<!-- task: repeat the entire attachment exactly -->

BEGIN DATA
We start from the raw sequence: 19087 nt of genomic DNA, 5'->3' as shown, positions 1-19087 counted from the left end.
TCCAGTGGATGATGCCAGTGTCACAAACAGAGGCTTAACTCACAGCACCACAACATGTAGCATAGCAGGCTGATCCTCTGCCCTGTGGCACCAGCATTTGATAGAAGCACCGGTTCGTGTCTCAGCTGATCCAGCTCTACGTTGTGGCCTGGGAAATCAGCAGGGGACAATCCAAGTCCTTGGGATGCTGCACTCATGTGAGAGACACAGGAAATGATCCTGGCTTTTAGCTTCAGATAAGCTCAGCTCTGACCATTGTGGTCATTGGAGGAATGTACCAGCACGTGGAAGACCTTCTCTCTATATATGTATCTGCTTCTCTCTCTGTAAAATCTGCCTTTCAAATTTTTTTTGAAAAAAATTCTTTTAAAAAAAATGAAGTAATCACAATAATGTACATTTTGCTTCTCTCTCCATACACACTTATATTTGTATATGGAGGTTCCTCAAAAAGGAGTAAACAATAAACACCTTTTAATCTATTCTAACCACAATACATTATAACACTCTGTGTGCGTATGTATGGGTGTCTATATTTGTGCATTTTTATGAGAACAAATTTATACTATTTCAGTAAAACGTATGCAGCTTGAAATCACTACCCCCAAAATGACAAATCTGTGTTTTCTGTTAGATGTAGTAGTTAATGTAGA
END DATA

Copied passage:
We start from the raw sequence: 19087 nt of genomic DNA, 5'->3' as shown, positions 1-19087 counted from the left end.
TCCAGTGGATGATGCCAGTGTCACAAACAGAGGCTTAACTCACAGCACCACAACATGTAGCATAGCAGGCTGATCCTCTGCCCTGTGGCACCAGCATTTGATAGAAGCACCGGTTCGTGTCTCAGCTGATCCAGCTCTACGTTGTGGCCTGGGAAATCAGCAGGGGACAATCCAAGTCCTTGGGATGCTGCACTCATGTGAGAGACACAGGAAATGATCCTGGCTTTTAGCTTCAGATAAGCTCAGCTCTGACCATTGTGGTCATTGGAGGAATGTACCAGCACGTGGAAGACCTTCTCTCTATATATGTATCTGCTTCTCTCTCTGTAAAATCTGCCTTTCAAATTTTTTTTGAAAAAAATTCTTTTAAAAAAAATGAAGTAATCACAATAATGTACATTTTGCTTCTCTCTCCATACACACTTATATTTGTATATGGAGGTTCCTCAAAAAGGAGTAAACAATAAACACCTTTTAATCTATTCTAACCACAATACATTATAACACTCTGTGTGCGTATGTATGGGTGTCTATATTTGTGCATTTTTATGAGAACAAATTTATACTATTTCAGTAAAACGTATGCAGCTTGAAATCACTACCCCCAAAATGACAAATCTGTGTTTTCTGTTAGATGTAGTAGTTAATGTAGA